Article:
The adoption of no-excuse absentee voting is a relatively recent innovation in election administration practices. In 1972, only Tennessee and Idaho offered no-excuse absentee voting; today, more than thirty states offer it. And some states, like Oregon, have moved to all-mail voting systems (for a breakdown of the absentee voting policies by state, see this map by NCSL). Of course, providing a mail-in absentee ballot does not solve every problem. The report noted that people with disabilities who vote absentee are more likely to need help with the absentee ballot than people without disabilities.

So what are the policy takeaways that one can derive from the findings in this report? I’d suggest at least two:

First, all states should be providing no-excuse absentee voting and permanent absentee voting. Given the clear impact that this has on voter enfranchisement and the relatively minimal costs involved, this should be an easy decision for most state legislatures.

Second, states should provide electronic ballot delivery to all voters. Electronic ballot delivery allows voters to use a computer to download, complete and print their absentee ballots. The voter then mails in these ballots just like current absentee ballots. There are two main benefits of electronic delivery: first, it eliminates the costs of mailing out ballots to voters; and second, it allows individuals with disabilities to use the assistive technology on their computers to complete the ballot. Voters do not send completed ballots over the Internet, so the security risks are no greater than other vote-by-mail systems. Moreover, this option is already available for military and overseas voters in many states so it would be relatively easy to extend it to all voters.

Certainly more can and should be done to help voters with disabilities, and in many states it appears improving absentee voting is one of the “low hanging fruit” for quickly and easily making elections more accessible for many voters.

 

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About the author

Daniel Castro is a Senior Analyst with ITIF specializing in information technology (IT) policy. His research interests include health IT, data privacy, e-commerce, e-government, electronic voting, information security and accessibility. Before joining ITIF, Mr. Castro worked as an IT analyst at the Government Accountability Office (GAO) where he audited IT security and management controls at various government agencies. He contributed to GAO reports on the state of information security at a variety of federal agencies. He has a B.S. in Foreign Service from Georgetown University and an M.S. in Information Security Technology and Management from Carnegie Mellon University.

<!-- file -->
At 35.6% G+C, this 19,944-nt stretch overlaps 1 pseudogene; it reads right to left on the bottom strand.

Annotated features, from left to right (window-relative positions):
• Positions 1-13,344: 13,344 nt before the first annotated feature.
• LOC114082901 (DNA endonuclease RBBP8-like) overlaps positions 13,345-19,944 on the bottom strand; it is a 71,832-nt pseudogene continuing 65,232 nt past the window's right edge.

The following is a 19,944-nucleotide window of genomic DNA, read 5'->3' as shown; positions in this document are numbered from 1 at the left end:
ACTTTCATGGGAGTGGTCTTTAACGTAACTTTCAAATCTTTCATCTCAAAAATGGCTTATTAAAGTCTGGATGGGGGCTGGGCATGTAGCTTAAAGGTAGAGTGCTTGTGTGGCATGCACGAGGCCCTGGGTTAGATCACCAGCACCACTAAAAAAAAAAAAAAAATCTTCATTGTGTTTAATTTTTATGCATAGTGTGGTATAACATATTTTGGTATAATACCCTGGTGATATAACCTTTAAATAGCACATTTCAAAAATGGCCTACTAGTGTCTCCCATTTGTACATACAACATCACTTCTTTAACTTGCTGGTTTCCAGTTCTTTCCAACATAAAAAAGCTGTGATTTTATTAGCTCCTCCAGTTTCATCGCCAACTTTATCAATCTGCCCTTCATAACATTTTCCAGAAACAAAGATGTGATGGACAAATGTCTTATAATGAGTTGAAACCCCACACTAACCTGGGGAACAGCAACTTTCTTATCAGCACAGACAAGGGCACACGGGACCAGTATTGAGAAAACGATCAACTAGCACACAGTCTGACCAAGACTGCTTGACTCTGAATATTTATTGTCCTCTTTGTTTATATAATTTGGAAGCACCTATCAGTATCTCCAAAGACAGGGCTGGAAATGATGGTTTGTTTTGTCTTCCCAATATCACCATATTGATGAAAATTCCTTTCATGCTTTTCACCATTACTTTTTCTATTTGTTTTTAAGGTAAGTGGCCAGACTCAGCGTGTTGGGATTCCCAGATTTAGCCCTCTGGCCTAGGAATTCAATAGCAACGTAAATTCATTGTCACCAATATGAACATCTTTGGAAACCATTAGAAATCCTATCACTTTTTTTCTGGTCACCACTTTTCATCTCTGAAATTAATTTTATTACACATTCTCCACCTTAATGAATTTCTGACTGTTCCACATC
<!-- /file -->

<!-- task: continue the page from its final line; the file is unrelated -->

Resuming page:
• castrotech

    It is hard to say. Certainly disability cuts across many different categories, so we should expect to see political diversity. That said, people with disabilities are more likely to be out of the workforce, without a high school diploma, and below the poverty line, compared to people without disabilities. And disabilities are also more common in older adults. I suspect some of these factors skew towards certain political preferences, although much of this likely depends on the dominant political issues in an election. For example, an election where health care and unemployment benefits are top issues might look different than one in which national security is the top issue.  There is one interesting report you may want to check out that looks at some Harris Poll data – 
    http://www.2010disabilitysurveys.org/pdfs/surveyresults.pdf.  One of the interesting points is that nationally people with disabilities were more likely to support President Obama in 2008 (over Sen. McCain) but were more likely to support President Bush (over Sen. Kerry) in 2004.